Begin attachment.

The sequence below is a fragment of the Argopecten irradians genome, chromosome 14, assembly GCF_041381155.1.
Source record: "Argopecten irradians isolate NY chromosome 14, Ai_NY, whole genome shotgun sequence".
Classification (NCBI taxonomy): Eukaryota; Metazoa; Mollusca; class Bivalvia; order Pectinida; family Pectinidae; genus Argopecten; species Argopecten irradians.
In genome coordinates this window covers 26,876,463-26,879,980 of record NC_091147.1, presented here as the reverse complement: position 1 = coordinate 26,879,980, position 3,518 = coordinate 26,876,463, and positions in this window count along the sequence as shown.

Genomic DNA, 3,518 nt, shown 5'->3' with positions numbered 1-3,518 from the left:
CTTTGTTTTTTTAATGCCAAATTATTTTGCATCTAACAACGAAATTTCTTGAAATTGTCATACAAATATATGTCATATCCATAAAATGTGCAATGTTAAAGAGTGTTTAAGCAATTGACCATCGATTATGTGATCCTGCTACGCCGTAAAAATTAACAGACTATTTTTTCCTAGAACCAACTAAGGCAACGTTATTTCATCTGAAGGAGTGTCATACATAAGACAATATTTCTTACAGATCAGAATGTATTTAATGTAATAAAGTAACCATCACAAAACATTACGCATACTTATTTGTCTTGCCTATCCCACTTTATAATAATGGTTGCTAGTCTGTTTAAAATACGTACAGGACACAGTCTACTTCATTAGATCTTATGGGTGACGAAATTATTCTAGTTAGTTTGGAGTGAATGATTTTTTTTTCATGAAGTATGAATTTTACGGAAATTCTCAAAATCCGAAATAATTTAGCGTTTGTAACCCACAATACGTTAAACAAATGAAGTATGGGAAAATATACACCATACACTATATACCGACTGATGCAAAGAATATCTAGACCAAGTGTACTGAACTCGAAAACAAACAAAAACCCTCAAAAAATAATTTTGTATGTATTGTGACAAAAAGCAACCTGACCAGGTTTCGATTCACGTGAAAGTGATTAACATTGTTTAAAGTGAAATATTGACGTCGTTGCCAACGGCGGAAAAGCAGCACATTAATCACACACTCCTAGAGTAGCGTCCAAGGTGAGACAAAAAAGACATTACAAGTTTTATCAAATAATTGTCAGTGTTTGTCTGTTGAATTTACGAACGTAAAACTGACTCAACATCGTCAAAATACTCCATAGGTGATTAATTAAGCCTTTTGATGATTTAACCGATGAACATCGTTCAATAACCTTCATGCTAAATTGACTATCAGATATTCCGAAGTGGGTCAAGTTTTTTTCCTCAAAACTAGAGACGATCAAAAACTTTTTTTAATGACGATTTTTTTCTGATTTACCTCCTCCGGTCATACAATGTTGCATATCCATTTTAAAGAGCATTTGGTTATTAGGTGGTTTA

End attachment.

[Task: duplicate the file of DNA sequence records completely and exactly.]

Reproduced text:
The sequence below is a fragment of the Argopecten irradians genome, chromosome 14, assembly GCF_041381155.1.
Source record: "Argopecten irradians isolate NY chromosome 14, Ai_NY, whole genome shotgun sequence".
Classification (NCBI taxonomy): Eukaryota; Metazoa; Mollusca; class Bivalvia; order Pectinida; family Pectinidae; genus Argopecten; species Argopecten irradians.
In genome coordinates this window covers 26,876,463-26,879,980 of record NC_091147.1, presented here as the reverse complement: position 1 = coordinate 26,879,980, position 3,518 = coordinate 26,876,463, and positions in this window count along the sequence as shown.

Genomic DNA, 3,518 nt, shown 5'->3' with positions numbered 1-3,518 from the left:
CTTTGTTTTTTTAATGCCAAATTATTTTGCATCTAACAACGAAATTTCTTGAAATTGTCATACAAATATATGTCATATCCATAAAATGTGCAATGTTAAAGAGTGTTTAAGCAATTGACCATCGATTATGTGATCCTGCTACGCCGTAAAAATTAACAGACTATTTTTTCCTAGAACCAACTAAGGCAACGTTATTTCATCTGAAGGAGTGTCATACATAAGACAATATTTCTTACAGATCAGAATGTATTTAATGTAATAAAGTAACCATCACAAAACATTACGCATACTTATTTGTCTTGCCTATCCCACTTTATAATAATGGTTGCTAGTCTGTTTAAAATACGTACAGGACACAGTCTACTTCATTAGATCTTATGGGTGACGAAATTATTCTAGTTAGTTTGGAGTGAATGATTTTTTTTTCATGAAGTATGAATTTTACGGAAATTCTCAAAATCCGAAATAATTTAGCGTTTGTAACCCACAATACGTTAAACAAATGAAGTATGGGAAAATATACACCATACACTATATACCGACTGATGCAAAGAATATCTAGACCAAGTGTACTGAACTCGAAAACAAACAAAAACCCTCAAAAAATAATTTTGTATGTATTGTGACAAAAAGCAACCTGACCAGGTTTCGATTCACGTGAAAGTGATTAACATTGTTTAAAGTGAAATATTGACGTCGTTGCCAACGGCGGAAAAGCAGCACATTAATCACACACTCCTAGAGTAGCGTCCAAGGTGAGACAAAAAAGACATTACAAGTTTTATCAAATAATTGTCAGTGTTTGTCTGTTGAATTTACGAACGTAAAACTGACTCAACATCGTCAAAATACTCCATAGGTGATTAATTAAGCCTTTTGATGATTTAACCGATGAACATCGTTCAATAACCTTCATGCTAAATTGACTATCAGATATTCCGAAGTGGGTCAAGTTTTTTTCCTCAAAACTAGAGACGATCAAAAACTTTTTTTAATGACGATTTTTTTCTGATTTACCTCCTCCGGTCATACAATGTTGCATATCCATTTTAAAGAGCATTTGGTTATTAGGTGGTTTA